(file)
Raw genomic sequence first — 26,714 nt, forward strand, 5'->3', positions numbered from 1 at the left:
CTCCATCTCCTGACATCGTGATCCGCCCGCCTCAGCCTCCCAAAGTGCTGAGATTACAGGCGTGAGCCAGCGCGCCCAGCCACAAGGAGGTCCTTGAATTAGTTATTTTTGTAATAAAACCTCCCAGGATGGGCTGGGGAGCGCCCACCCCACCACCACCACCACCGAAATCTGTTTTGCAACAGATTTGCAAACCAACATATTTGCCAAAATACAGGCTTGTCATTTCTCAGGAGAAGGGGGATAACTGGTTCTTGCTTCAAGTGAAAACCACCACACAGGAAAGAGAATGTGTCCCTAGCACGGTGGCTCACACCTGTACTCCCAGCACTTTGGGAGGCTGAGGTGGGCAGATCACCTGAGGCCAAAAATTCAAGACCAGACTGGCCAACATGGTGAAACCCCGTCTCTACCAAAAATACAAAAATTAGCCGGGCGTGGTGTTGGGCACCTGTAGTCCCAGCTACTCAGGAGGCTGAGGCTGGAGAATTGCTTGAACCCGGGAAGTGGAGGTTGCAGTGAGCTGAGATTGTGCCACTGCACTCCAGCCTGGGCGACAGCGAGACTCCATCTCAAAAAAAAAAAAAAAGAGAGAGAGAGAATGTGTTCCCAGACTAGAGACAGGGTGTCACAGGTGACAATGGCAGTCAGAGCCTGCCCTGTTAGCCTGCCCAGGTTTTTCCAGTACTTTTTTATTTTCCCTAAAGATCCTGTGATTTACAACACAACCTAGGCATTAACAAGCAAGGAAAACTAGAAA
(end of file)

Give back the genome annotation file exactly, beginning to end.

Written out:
Raw genomic sequence first — 26,714 nt, forward strand, 5'->3', positions numbered from 1 at the left:
CTCCATCTCCTGACATCGTGATCCGCCCGCCTCAGCCTCCCAAAGTGCTGAGATTACAGGCGTGAGCCAGCGCGCCCAGCCACAAGGAGGTCCTTGAATTAGTTATTTTTGTAATAAAACCTCCCAGGATGGGCTGGGGAGCGCCCACCCCACCACCACCACCACCGAAATCTGTTTTGCAACAGATTTGCAAACCAACATATTTGCCAAAATACAGGCTTGTCATTTCTCAGGAGAAGGGGGATAACTGGTTCTTGCTTCAAGTGAAAACCACCACACAGGAAAGAGAATGTGTCCCTAGCACGGTGGCTCACACCTGTACTCCCAGCACTTTGGGAGGCTGAGGTGGGCAGATCACCTGAGGCCAAAAATTCAAGACCAGACTGGCCAACATGGTGAAACCCCGTCTCTACCAAAAATACAAAAATTAGCCGGGCGTGGTGTTGGGCACCTGTAGTCCCAGCTACTCAGGAGGCTGAGGCTGGAGAATTGCTTGAACCCGGGAAGTGGAGGTTGCAGTGAGCTGAGATTGTGCCACTGCACTCCAGCCTGGGCGACAGCGAGACTCCATCTCAAAAAAAAAAAAAAAGAGAGAGAGAGAATGTGTTCCCAGACTAGAGACAGGGTGTCACAGGTGACAATGGCAGTCAGAGCCTGCCCTGTTAGCCTGCCCAGGTTTTTCCAGTACTTTTTTATTTTCCCTAAAGATCCTGTGATTTACAACACAACCTAGGCATTAACAAGCAAGGAAAACTAGAAA